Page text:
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How do you get ideas to fuel your creativity for innovation or problem-solving? I will describe one of my methods. Many of the ideas for this article came during the short period between sleeping and waking. To me it is a twilight zone. It happens for about 10 to 20 minutes while I wake up in the morning. It also happens for a few minutes when I get out of bed during the night. In either case, I may jot down a quick note about an idea. These are special times when there are fewer concerns about the quality of the idea. My need to ground ideas in “reality” is not present. I call the thinking I do during these times “twilight thinking.” It is a critical component of my learning, creative, and problem-solving processes.

I am taking advantage of the ebb and flow in the brain of two neurotransmitters. While awake, noradrenaline flows and prepares the brain for action. During REM sleep, noradrenaline disappears and acetylcholine increases. Acetylcholine is in the parasympathetic nervous system. Acetylcholine allows us to feel “calm and safe”, opening us up to a free flow of associative thinking. During the twilight zone, acetylcholine gradually lessens and noradrenaline appears. Then, there is enough acetylcholine to accept ideas without concern and enough noradrenaline to write them down.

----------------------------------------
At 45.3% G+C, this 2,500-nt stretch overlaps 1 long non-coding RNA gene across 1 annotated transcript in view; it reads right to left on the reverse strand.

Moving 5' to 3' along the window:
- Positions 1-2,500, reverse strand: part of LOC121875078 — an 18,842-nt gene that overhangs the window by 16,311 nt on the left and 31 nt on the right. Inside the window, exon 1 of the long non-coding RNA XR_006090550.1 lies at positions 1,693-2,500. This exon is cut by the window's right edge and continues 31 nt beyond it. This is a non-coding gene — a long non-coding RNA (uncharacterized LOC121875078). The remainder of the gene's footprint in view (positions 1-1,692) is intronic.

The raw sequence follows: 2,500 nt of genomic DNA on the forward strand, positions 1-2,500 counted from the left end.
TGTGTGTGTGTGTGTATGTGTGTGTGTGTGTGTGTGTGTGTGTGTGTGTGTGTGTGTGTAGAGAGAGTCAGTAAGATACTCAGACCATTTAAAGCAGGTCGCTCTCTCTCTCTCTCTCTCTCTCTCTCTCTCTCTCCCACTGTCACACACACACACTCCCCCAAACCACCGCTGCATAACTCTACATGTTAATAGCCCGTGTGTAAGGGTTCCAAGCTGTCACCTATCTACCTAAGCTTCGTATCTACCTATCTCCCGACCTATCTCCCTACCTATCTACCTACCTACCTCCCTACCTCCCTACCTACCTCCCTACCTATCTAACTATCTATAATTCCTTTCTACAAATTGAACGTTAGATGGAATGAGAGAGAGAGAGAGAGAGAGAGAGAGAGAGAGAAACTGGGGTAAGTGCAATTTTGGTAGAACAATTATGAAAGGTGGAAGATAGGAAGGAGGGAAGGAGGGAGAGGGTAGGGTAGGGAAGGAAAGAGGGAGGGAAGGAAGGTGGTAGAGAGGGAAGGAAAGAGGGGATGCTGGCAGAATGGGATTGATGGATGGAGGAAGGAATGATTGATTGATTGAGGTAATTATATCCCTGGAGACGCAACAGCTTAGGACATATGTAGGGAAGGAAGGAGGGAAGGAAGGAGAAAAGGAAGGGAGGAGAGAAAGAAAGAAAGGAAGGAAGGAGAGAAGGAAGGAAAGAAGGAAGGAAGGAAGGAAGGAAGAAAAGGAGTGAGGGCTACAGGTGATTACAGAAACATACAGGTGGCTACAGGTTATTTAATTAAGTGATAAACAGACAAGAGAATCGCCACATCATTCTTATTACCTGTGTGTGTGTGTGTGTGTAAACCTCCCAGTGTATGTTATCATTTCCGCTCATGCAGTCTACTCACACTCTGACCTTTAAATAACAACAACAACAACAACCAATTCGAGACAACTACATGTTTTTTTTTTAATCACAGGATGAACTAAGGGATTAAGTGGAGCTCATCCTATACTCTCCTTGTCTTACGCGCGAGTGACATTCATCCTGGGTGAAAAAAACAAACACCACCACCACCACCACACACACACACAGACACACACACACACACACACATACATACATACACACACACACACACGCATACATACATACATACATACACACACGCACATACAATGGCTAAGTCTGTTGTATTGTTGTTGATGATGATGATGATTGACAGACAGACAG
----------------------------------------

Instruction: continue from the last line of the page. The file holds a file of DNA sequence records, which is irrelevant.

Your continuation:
Dali – Persistence of Memory

Melted Clocks

Artists have used this technique. For example, the painter Salvatore Dali said, “While we are asleep in this world, we are awake in another one.” He “walked the talk” and exploited the twilight zone. He did this by sitting before his canvas with a spoon in his hand when drifting off to sleep. While asleep, the spoon dropped from his hand, waking him. Then, he started painting to express any creative ideas he had while sleeping. Notice the dream-like qualities in his paintings, especially the melted clocks.

The Maya Story

Problem-solvers can use this technique. For example, my colleagues and I have two warfare models. Each simulates the collapse of the ancient Maya civilization. I spent the last year gathering reference data on 66 Maya sites to test each model. Now, I am writing a draft for the research paper. My colleague is using a precise approach to search for the best model parameters that fit the data. One problem is that the solution depends on the model parameters you start with. You may find a solution that fits the data, but it may not be the one with the closest possible fit. You vary the initial parameters until you convince yourself you have the best result. My colleague is very thorough and follows an innovative approach, which takes a lot of time.